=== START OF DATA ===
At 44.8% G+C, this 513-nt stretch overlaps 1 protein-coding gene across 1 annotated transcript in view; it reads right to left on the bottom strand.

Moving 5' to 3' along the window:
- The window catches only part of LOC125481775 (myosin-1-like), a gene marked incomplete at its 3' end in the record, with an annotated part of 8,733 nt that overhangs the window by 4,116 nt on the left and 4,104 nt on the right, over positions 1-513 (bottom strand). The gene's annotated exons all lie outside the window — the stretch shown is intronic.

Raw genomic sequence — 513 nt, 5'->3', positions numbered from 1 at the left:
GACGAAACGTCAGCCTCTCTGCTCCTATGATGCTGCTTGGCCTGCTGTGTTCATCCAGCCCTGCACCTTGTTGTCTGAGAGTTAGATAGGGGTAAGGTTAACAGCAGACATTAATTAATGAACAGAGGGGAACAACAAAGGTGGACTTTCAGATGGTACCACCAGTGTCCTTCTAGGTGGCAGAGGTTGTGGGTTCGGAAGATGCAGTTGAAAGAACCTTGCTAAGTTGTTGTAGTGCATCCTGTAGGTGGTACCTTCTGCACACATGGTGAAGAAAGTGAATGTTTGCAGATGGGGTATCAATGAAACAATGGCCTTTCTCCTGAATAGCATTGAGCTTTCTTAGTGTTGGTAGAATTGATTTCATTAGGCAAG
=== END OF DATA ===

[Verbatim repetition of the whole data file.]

At 44.8% G+C, this 513-nt stretch overlaps 1 protein-coding gene across 1 annotated transcript in view; it reads right to left on the bottom strand.

Moving 5' to 3' along the window:
- The window catches only part of LOC125481775 (myosin-1-like), a gene marked incomplete at its 3' end in the record, with an annotated part of 8,733 nt that overhangs the window by 4,116 nt on the left and 4,104 nt on the right, over positions 1-513 (bottom strand). The gene's annotated exons all lie outside the window — the stretch shown is intronic.

Raw genomic sequence — 513 nt, 5'->3', positions numbered from 1 at the left:
GACGAAACGTCAGCCTCTCTGCTCCTATGATGCTGCTTGGCCTGCTGTGTTCATCCAGCCCTGCACCTTGTTGTCTGAGAGTTAGATAGGGGTAAGGTTAACAGCAGACATTAATTAATGAACAGAGGGGAACAACAAAGGTGGACTTTCAGATGGTACCACCAGTGTCCTTCTAGGTGGCAGAGGTTGTGGGTTCGGAAGATGCAGTTGAAAGAACCTTGCTAAGTTGTTGTAGTGCATCCTGTAGGTGGTACCTTCTGCACACATGGTGAAGAAAGTGAATGTTTGCAGATGGGGTATCAATGAAACAATGGCCTTTCTCCTGAATAGCATTGAGCTTTCTTAGTGTTGGTAGAATTGATTTCATTAGGCAAG